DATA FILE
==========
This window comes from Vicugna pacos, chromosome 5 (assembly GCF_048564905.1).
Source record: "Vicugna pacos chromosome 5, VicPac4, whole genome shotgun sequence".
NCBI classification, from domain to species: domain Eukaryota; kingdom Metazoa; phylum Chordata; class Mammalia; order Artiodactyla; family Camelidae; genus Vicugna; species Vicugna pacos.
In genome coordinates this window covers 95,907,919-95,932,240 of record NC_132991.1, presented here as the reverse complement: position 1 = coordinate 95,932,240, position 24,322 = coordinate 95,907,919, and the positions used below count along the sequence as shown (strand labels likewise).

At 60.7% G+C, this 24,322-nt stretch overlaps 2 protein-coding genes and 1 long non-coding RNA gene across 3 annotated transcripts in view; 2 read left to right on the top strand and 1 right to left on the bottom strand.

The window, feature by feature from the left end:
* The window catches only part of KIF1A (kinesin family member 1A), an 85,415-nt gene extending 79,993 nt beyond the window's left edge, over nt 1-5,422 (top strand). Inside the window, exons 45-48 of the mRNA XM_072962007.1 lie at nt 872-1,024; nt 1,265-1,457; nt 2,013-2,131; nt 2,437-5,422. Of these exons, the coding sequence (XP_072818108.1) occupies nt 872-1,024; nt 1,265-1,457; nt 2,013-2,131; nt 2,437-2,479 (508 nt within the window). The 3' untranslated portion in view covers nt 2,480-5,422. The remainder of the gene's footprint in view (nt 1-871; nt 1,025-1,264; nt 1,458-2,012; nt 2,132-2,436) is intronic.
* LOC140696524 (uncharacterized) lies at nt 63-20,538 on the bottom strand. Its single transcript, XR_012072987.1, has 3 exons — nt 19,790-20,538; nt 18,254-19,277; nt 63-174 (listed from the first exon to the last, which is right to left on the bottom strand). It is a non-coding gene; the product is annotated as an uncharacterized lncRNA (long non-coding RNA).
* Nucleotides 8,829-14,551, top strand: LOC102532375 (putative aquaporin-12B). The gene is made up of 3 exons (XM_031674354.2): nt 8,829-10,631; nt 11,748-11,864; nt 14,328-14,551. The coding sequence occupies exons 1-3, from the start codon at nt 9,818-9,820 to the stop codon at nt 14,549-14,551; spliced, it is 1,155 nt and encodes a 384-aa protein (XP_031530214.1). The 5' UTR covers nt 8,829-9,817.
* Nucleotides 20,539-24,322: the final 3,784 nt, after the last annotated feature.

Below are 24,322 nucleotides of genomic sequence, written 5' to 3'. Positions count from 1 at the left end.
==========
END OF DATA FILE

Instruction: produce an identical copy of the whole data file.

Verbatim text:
This window comes from Vicugna pacos, chromosome 5 (assembly GCF_048564905.1).
Source record: "Vicugna pacos chromosome 5, VicPac4, whole genome shotgun sequence".
NCBI classification, from domain to species: domain Eukaryota; kingdom Metazoa; phylum Chordata; class Mammalia; order Artiodactyla; family Camelidae; genus Vicugna; species Vicugna pacos.
In genome coordinates this window covers 95,907,919-95,932,240 of record NC_132991.1, presented here as the reverse complement: position 1 = coordinate 95,932,240, position 24,322 = coordinate 95,907,919, and the positions used below count along the sequence as shown (strand labels likewise).

At 60.7% G+C, this 24,322-nt stretch overlaps 2 protein-coding genes and 1 long non-coding RNA gene across 3 annotated transcripts in view; 2 read left to right on the top strand and 1 right to left on the bottom strand.

The window, feature by feature from the left end:
* The window catches only part of KIF1A (kinesin family member 1A), an 85,415-nt gene extending 79,993 nt beyond the window's left edge, over nt 1-5,422 (top strand). Inside the window, exons 45-48 of the mRNA XM_072962007.1 lie at nt 872-1,024; nt 1,265-1,457; nt 2,013-2,131; nt 2,437-5,422. Of these exons, the coding sequence (XP_072818108.1) occupies nt 872-1,024; nt 1,265-1,457; nt 2,013-2,131; nt 2,437-2,479 (508 nt within the window). The 3' untranslated portion in view covers nt 2,480-5,422. The remainder of the gene's footprint in view (nt 1-871; nt 1,025-1,264; nt 1,458-2,012; nt 2,132-2,436) is intronic.
* LOC140696524 (uncharacterized) lies at nt 63-20,538 on the bottom strand. Its single transcript, XR_012072987.1, has 3 exons — nt 19,790-20,538; nt 18,254-19,277; nt 63-174 (listed from the first exon to the last, which is right to left on the bottom strand). It is a non-coding gene; the product is annotated as an uncharacterized lncRNA (long non-coding RNA).
* Nucleotides 8,829-14,551, top strand: LOC102532375 (putative aquaporin-12B). The gene is made up of 3 exons (XM_031674354.2): nt 8,829-10,631; nt 11,748-11,864; nt 14,328-14,551. The coding sequence occupies exons 1-3, from the start codon at nt 9,818-9,820 to the stop codon at nt 14,549-14,551; spliced, it is 1,155 nt and encodes a 384-aa protein (XP_031530214.1). The 5' UTR covers nt 8,829-9,817.
* Nucleotides 20,539-24,322: the final 3,784 nt, after the last annotated feature.

Below are 24,322 nucleotides of genomic sequence, written 5' to 3'. Positions count from 1 at the left end.